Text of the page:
Have you ever wondered how tape works? When a pressure-sensitive adhesive (PSA) tape is bonded to a surface, many factors are involved; understanding these dynamics will help ensure that tapes are bonded correctly and perform as expected. The polymers used to make PSA tapes can behave as both liquids and solids, depending on the circumstances. It is the tapes’ liquid behavior that becomes important initially when sticking to surfaces.

Surface Conditions

It is important to consider the surface on which you plan to use the tape. The surface may be flat and smooth, or it may be contoured or rough. When applying tape to curved or non-flat surfaces, several factors can affect bonding. The curved surface will induce forces on the edges or bend points in the tape, which can result in a de-bonding peel force that causes the tape to pull away from the surface. In these cases, it becomes important to ensure that the tape selected has a strong enough adhesion to overcome these forces. This may require selecting a much different tape than would be used to bond to the same material on a flat surface.

In addition, contaminants or other materials on the surface can affect bonding. When a tape adheres to a surface, it forms a contact between the adhesive and the surface. If there are contaminants—such as dust, oil or rust—on the bonding surface, the adhesive will contact those materials and not the surface underneath. The more contaminants on the bonding service, the more the strength of the adhesive bond is reduced and the tape may fail in its application. Having a clean, dry surface is important to forming a good bond.

It is also important to remember that the viscoelastic properties of PSA tape are temperature dependent. A tape that bonds very well at room temperature may not perform as well if you try to form a bond at much lower temperatures. Considering the application temperature is an important part of the tape selection process.

Sealing and Waterproofing

Specifically for sealing or waterproofing, two tapes are used most often: butyl rubbers and acrylic tapes. Butyl tape is developed using a synthetic rubber adhesive. These tapes are designed to be air impermeable, waterproof and insulating. Butyl tapes are ideal for seams, providing a water-tight bond for optimum sealing. These tapes can conform to irregular surfaces without degrading adhesion strength. Butyl tapes have a high initial tack and are more aggressive on contact. They can also bond to a variety of surfaces.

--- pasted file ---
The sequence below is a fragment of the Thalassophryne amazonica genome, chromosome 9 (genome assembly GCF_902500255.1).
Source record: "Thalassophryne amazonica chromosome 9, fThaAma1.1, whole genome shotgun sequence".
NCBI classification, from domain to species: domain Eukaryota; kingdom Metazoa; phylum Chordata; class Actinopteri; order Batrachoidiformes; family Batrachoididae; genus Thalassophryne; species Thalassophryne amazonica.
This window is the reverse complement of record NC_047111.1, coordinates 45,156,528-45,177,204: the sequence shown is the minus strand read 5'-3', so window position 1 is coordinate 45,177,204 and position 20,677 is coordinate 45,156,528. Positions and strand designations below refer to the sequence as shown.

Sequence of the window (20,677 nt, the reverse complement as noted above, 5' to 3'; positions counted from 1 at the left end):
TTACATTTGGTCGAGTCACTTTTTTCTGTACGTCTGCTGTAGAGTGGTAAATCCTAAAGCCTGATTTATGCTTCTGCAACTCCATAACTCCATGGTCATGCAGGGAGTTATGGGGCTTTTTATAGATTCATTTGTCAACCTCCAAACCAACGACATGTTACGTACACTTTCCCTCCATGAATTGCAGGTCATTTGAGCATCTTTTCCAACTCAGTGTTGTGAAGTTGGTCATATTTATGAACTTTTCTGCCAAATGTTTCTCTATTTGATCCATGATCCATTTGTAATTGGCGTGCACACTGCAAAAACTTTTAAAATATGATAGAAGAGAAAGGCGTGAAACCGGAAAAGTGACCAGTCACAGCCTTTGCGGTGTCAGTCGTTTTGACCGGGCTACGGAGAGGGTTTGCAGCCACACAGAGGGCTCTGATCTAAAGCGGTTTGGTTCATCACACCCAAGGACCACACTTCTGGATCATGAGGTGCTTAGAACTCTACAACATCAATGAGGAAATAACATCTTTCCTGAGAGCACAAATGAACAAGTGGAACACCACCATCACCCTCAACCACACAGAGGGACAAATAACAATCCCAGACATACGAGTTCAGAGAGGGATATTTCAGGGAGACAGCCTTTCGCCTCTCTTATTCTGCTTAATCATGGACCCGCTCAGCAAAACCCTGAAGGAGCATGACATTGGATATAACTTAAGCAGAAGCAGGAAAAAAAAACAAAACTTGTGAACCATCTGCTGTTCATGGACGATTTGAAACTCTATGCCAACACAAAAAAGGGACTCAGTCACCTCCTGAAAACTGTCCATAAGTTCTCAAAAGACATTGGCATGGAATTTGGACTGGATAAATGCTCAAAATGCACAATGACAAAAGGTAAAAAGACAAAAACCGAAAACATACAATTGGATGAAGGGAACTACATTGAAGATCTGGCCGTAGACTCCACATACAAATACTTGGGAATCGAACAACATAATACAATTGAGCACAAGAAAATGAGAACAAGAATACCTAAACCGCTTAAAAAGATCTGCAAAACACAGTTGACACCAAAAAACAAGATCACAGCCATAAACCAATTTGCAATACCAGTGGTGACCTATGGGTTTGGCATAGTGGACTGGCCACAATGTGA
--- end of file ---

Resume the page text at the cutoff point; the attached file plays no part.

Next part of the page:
Acrylic tapes are made from either water or solvent-based adhesives and are created by polymerizing monomers to create polymers with specific properties. Acrylic tape usage is prevalent in the construction field, where waterproofing or sealing is essential. Acrylic tape provides a reliable seal and has a high level of cohesion. These tapes are known for their durability, and they work well when seaming vapor barriers and in sealing house wraps. Acrylic polymers offer excellent weatherability and can be used in harsh outdoor and indoor environments for years without degradation, unlike many rubber chemistries. Tapes used for moisture barriers are made from a range of materials and thicknesses to fit virtually any performance criteria.

PSA tape users should consider whether the project calls for a true barrier. Ultimately, barriers are most effective if installed with all laps, seams, penetrations and terminations completely sealed. Following the tape manufacturer’s instructions will ensure a project is safe for years to come.  ASI


Michel Merkx is the president of the Pressure Sensitive Tape
Council and corporate vice president and general manager of American Biltrite Inc. For more information, visit www.pstc.org.

Any views or opinions expressed in this column are those of the author and do not represent those of ASI, its staff, Editorial Advisory Board or BNP Media.